Although the total populations of Hawaii is less than 1.5 million people, the culinary footprint of this group of islands is much larger than it’s size. No matter where you go in mainland United States, you can locate a locally owned Hawaiian restaurant. Part of the reason for the popularity is due to the massive amount of tourism to the state. According to news reports, almost 9 million people visited one of the islands in 2017 alone. Many of these tourists return home craving the flavors of the islands they enjoyed while on vacation.

Hawaiian food truck.

Traditional Hawaiian food is simple, yet wide-ranging. The most approachable and arguably most popular option is the plate lunch. In Hawaii, the plate lunch usually features rice, macaroni salad, and some type of grilled meat (chicken, teriyaki beef, and mahi mahi).
In addition to customer demand, the good news for mobile food vendors is that Hawaiian food options can be cooked and served on a food truck easily. Hawaiian food is often cooked on grills near the ocean and served picnic style. This makes Hawaiian food the ideal food to serve on a mobile food unit.
You don’t need to restrict yourself to plate lunches, however. Other options that have worked well on food trucks include: Acai bowls, shaved ice, barbecue, and Poke.
Below is an example of a Sprinter van we converted into a Hawaiian food truck. Since the equipment needed to cook and serve most Hawaiian food is minimal. You can fit all the cooking equipment into a van or truck.
If you want more space and room for employees to operate, we recommend going with a larger truck with an increased serving capacity. Watch the video below to view the entire transformation of this unit. Stick around to the end of the video and you can see what the van looks like with the final branding and wrap.
Equipment Checklist 
Any mobile food unit can be completely customized to meet your specific needs and menu requirements. We always recommend developing your menu in advance of purchasing a food truck or trailer. This ensures you have all the cooking equipment pre-installed in order to create and serve your desired menu.
Here’s a summary of the equipment installed on the Hawaiian food truck featured in the above video:

  • Fire suppression system / hood
  • Char broiler
  • Two burner stove
  • 3-compartment sink and hand sink
  • Propane water heater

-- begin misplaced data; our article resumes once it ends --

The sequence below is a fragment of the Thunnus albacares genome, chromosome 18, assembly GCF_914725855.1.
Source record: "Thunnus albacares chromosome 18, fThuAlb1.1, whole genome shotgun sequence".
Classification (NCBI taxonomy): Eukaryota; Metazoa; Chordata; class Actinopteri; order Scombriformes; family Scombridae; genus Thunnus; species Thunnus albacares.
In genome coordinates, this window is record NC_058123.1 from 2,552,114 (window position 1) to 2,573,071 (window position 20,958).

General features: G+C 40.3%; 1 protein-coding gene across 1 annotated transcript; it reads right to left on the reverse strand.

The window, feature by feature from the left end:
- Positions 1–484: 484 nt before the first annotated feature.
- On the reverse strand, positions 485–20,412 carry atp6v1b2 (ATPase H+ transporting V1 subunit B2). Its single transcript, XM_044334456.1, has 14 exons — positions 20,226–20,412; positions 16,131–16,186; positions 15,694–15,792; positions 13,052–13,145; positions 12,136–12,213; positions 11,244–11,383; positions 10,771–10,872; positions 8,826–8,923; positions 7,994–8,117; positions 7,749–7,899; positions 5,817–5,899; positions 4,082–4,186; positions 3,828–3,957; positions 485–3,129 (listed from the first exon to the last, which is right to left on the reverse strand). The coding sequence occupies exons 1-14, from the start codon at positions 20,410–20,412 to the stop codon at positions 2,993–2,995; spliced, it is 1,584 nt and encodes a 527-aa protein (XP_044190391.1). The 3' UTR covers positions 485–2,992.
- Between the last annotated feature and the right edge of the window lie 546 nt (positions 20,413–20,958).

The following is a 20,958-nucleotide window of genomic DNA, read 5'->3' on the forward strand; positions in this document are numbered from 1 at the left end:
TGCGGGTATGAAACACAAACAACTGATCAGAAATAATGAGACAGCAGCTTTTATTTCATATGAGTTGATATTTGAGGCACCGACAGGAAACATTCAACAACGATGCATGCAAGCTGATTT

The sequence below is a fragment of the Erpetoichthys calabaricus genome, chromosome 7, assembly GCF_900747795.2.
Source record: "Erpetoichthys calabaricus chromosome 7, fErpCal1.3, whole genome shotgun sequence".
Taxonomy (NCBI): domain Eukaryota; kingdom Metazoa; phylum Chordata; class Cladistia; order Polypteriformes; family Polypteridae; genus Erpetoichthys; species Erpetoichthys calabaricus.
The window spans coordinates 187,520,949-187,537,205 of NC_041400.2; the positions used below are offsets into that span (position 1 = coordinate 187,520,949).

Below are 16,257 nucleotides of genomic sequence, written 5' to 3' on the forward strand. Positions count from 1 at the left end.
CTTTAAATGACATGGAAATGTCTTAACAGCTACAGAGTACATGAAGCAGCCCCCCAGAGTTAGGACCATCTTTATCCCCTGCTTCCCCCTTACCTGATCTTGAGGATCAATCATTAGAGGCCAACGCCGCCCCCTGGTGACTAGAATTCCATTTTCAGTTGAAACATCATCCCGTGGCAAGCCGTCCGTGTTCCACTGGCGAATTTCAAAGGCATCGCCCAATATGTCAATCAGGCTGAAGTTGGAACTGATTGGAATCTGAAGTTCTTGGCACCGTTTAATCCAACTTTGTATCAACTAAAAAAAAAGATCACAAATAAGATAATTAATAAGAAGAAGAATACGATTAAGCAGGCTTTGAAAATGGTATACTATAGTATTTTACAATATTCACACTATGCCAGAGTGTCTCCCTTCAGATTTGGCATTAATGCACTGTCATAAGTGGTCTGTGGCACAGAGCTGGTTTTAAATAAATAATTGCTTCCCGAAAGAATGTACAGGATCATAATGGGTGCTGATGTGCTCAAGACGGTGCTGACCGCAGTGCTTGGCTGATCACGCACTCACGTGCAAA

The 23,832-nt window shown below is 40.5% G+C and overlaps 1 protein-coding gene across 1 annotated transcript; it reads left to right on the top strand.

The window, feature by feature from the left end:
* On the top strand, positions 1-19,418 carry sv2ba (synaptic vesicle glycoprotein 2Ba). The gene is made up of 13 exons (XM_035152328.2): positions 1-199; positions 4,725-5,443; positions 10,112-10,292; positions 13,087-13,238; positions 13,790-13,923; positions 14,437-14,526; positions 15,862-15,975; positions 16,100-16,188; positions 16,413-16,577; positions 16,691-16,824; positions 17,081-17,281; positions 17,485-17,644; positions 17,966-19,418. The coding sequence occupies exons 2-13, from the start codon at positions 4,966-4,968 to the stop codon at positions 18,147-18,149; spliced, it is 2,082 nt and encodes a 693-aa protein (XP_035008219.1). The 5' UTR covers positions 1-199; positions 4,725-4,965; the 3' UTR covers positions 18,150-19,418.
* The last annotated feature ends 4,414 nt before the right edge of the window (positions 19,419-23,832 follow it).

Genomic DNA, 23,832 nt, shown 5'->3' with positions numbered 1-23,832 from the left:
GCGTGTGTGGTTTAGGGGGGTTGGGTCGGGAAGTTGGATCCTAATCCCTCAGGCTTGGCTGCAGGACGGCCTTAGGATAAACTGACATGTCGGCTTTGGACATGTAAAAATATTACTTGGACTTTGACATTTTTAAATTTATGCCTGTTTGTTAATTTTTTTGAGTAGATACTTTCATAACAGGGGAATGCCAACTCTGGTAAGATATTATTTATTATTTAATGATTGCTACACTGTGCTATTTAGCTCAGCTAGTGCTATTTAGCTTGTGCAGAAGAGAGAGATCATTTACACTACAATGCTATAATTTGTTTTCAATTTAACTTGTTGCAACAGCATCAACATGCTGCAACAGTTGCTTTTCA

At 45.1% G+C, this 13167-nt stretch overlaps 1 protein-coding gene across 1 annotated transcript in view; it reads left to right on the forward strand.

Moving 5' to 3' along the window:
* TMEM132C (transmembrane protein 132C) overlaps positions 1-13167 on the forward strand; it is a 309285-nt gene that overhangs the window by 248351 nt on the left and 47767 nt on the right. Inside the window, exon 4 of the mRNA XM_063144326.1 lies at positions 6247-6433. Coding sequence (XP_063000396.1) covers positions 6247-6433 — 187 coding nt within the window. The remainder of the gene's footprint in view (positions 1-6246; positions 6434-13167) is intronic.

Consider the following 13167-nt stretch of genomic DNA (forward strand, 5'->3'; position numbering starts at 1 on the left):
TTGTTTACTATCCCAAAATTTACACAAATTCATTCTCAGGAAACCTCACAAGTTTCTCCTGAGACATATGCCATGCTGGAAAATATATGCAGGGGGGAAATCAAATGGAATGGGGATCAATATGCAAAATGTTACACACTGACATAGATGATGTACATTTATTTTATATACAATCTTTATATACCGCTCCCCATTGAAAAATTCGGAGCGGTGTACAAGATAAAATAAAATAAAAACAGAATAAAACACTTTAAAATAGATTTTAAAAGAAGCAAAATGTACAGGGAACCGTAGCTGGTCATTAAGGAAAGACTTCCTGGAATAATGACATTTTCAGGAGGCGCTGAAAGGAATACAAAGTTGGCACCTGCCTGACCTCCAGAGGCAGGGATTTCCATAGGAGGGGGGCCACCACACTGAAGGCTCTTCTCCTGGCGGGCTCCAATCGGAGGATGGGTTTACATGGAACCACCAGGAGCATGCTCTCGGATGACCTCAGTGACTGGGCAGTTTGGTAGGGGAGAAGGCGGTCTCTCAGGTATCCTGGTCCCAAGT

• Cabinets for storage
  • Refrigerators
  • Stainless steel counter top space
  • Air conditioning

There are some distinct advantages to operating a Hawaiian food truck. First, there is high-familiarity with Hawaiian food due thanks in part to tourism within the state. No matter where you plan to operate there are likely a lot of potential customers that enjoy this type of food from time to time.
The trucks that we see having the most success are those that are able to put a creative twist on well-known food items. Typically food trucks that go too far outside the norm are more difficult to remain profitable longterm.
Another aspect of operating a mobile food business is how fast food can be served. If you’re a first time vendor, you may not have considered that serving speed is an important component of being profitable on a food truck.
As a vendor, you may only have a 1 – 2 hour window when the majority of your sales occur for the day. If you aren’t able to get food prepared and out the window fast, you’ll miss out on a lot of easy sales and hurt your overall profits.
Fortunately, Hawaiian food can be prepared and served extremely fast compared to many other menus. To use the lunch plate as an example, you can prepare mac salad and rice in advance and have it ready to plate. You can also partially cook the meats in anticipation of a lunch or dinner rush.
Finally, be on the look out for regional or ethnic events around Hawaiian food and culture. These cultural events are held annually in many cities across the United States and can be an additional opportunity for increasing sales outside regular service. Here is a list of popular festivals celebrated on the islands.
Every real business has challenges. One aspect you’ll need to look into within your market is to identify how many other Hawaiian restaurants and food trucks are operating in your area. If you do find some competitors (you probably will) keep in mind this isn’t a bad thing. You’ll just need to take more time in considering what makes your food different.
Are there any styles of Hawaiian cuisine that could be incorporated into your menu that doesn’t exist elsewhere? Is there a unique island specialty that hasn’t been approached? Can you put a different twist on the macaroni salad that you think enhances the flavor? Are local vendors serving Poke bowls (a food that is increasing in popularity nationally)? These are all great questions to ask and develop ways to address them based on your research.

If you’re thinking about getting a mobile food truck for your business, send us an email or call M&R Specialty Trailers and Trucks directly at 904-397-0246 to discuss your build.